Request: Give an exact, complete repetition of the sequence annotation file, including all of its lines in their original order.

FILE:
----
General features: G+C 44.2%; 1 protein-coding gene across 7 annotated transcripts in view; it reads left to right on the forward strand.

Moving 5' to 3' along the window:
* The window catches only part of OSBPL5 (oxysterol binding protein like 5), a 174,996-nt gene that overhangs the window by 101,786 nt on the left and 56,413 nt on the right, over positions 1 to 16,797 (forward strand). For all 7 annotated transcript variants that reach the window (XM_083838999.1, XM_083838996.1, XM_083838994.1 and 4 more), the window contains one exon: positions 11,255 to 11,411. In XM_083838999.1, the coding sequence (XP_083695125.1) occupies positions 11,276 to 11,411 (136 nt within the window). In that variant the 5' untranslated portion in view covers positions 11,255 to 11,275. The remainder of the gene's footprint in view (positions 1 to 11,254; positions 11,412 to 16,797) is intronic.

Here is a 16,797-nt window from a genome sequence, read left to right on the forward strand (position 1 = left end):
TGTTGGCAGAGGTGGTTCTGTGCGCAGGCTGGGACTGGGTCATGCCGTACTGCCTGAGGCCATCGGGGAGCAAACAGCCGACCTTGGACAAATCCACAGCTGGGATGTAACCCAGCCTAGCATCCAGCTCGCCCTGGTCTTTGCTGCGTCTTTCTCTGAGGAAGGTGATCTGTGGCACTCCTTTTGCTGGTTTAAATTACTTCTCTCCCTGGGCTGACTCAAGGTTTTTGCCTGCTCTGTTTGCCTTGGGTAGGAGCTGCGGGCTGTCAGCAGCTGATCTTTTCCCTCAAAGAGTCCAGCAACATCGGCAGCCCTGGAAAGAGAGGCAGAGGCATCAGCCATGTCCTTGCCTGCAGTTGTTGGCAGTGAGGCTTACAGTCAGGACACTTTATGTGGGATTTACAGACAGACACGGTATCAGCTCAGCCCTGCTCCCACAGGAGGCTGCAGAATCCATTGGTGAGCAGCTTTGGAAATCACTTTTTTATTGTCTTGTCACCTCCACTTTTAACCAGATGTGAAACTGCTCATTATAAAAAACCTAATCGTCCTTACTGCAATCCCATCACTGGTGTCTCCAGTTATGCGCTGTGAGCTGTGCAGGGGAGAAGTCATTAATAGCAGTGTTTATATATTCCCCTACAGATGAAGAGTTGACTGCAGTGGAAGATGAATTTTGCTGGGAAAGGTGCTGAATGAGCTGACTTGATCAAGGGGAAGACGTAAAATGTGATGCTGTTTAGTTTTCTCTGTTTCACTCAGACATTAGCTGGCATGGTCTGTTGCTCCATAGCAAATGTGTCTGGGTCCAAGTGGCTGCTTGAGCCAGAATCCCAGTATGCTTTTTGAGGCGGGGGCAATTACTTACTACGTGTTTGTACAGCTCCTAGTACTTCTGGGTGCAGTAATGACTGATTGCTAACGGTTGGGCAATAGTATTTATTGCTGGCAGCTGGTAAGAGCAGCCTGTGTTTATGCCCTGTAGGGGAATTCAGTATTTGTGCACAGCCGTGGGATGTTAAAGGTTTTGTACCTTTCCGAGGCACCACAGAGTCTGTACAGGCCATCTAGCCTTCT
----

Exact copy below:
General features: G+C 44.2%; 1 protein-coding gene across 7 annotated transcripts in view; it reads left to right on the forward strand.

Moving 5' to 3' along the window:
* The window catches only part of OSBPL5 (oxysterol binding protein like 5), a 174,996-nt gene that overhangs the window by 101,786 nt on the left and 56,413 nt on the right, over positions 1 to 16,797 (forward strand). For all 7 annotated transcript variants that reach the window (XM_083838999.1, XM_083838996.1, XM_083838994.1 and 4 more), the window contains one exon: positions 11,255 to 11,411. In XM_083838999.1, the coding sequence (XP_083695125.1) occupies positions 11,276 to 11,411 (136 nt within the window). In that variant the 5' untranslated portion in view covers positions 11,255 to 11,275. The remainder of the gene's footprint in view (positions 1 to 11,254; positions 11,412 to 16,797) is intronic.

Here is a 16,797-nt window from a genome sequence, read left to right on the forward strand (position 1 = left end):
TGTTGGCAGAGGTGGTTCTGTGCGCAGGCTGGGACTGGGTCATGCCGTACTGCCTGAGGCCATCGGGGAGCAAACAGCCGACCTTGGACAAATCCACAGCTGGGATGTAACCCAGCCTAGCATCCAGCTCGCCCTGGTCTTTGCTGCGTCTTTCTCTGAGGAAGGTGATCTGTGGCACTCCTTTTGCTGGTTTAAATTACTTCTCTCCCTGGGCTGACTCAAGGTTTTTGCCTGCTCTGTTTGCCTTGGGTAGGAGCTGCGGGCTGTCAGCAGCTGATCTTTTCCCTCAAAGAGTCCAGCAACATCGGCAGCCCTGGAAAGAGAGGCAGAGGCATCAGCCATGTCCTTGCCTGCAGTTGTTGGCAGTGAGGCTTACAGTCAGGACACTTTATGTGGGATTTACAGACAGACACGGTATCAGCTCAGCCCTGCTCCCACAGGAGGCTGCAGAATCCATTGGTGAGCAGCTTTGGAAATCACTTTTTTATTGTCTTGTCACCTCCACTTTTAACCAGATGTGAAACTGCTCATTATAAAAAACCTAATCGTCCTTACTGCAATCCCATCACTGGTGTCTCCAGTTATGCGCTGTGAGCTGTGCAGGGGAGAAGTCATTAATAGCAGTGTTTATATATTCCCCTACAGATGAAGAGTTGACTGCAGTGGAAGATGAATTTTGCTGGGAAAGGTGCTGAATGAGCTGACTTGATCAAGGGGAAGACGTAAAATGTGATGCTGTTTAGTTTTCTCTGTTTCACTCAGACATTAGCTGGCATGGTCTGTTGCTCCATAGCAAATGTGTCTGGGTCCAAGTGGCTGCTTGAGCCAGAATCCCAGTATGCTTTTTGAGGCGGGGGCAATTACTTACTACGTGTTTGTACAGCTCCTAGTACTTCTGGGTGCAGTAATGACTGATTGCTAACGGTTGGGCAATAGTATTTATTGCTGGCAGCTGGTAAGAGCAGCCTGTGTTTATGCCCTGTAGGGGAATTCAGTATTTGTGCACAGCCGTGGGATGTTAAAGGTTTTGTACCTTTCCGAGGCACCACAGAGTCTGTACAGGCCATCTAGCCTTCT